Our laboratory is interested in the characterization of cytoplasmic molecular chaperones; proteins that assist in the folding, processing or degradation of proteins in the cytoplasm. These proteins are essential to living cells, but their mechanisms of action are not well understood. We have developed cell-free systems for studying the functions of the two major chaperones, hsp70 and hsp90, and several of their co-chaperones. hsp90 is the main focus of our laboratory. Its chaperoning activity is essential for proper functioning of many cell regulatory proteins such as steroid receptors, many protein kinases, telomerase and NOS.
The progesterone receptor is a nuclear transcription regulator that, when inactive, is sequestered in complexes involving hsp70 and hsp90. These complexes keep the receptor inactive, but also promote proper folding to a state capable of responding to progesterone. At least five additional co-chaperones are needed to form these complexes through an ordered ATP-dependent process. This system allows us to test the importance or function of each protein component in the assembly processes. Protein binding studies plus in vitro mutagenesis are being used to identify sites of protein:protein interaction and to describe conformational transitions in hsp70 and hsp90 that are directed, in part, by the binding of ATP or ADP.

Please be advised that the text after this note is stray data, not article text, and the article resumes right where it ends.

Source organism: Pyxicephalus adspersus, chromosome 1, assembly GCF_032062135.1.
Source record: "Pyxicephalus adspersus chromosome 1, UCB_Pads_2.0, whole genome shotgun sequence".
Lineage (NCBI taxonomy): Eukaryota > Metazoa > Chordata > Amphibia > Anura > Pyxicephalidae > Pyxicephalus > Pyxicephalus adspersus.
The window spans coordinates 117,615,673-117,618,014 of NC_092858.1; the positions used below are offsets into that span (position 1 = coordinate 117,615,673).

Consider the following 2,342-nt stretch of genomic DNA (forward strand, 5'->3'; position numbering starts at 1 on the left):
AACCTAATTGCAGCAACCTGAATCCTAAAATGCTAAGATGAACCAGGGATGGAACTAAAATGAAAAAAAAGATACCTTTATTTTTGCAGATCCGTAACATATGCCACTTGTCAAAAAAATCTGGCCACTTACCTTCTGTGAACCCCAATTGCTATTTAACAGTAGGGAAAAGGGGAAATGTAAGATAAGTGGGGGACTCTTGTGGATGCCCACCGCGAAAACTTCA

We are performing a variety of studies to describe functional domains of hsp90 and its sites for interaction with co-chaperones and with protein substrates. In addition, we are studying the mode of action of geldanamycin, a drug that inhibits several functions of hsp90. It binds to hsp90 and blocks the ATP-dependent conformational changes that are required for hsp90 activities. Geldanamycin limits a variety of cell signaling pathways and cell growth and it is a potential drug for cancer chemotherapy.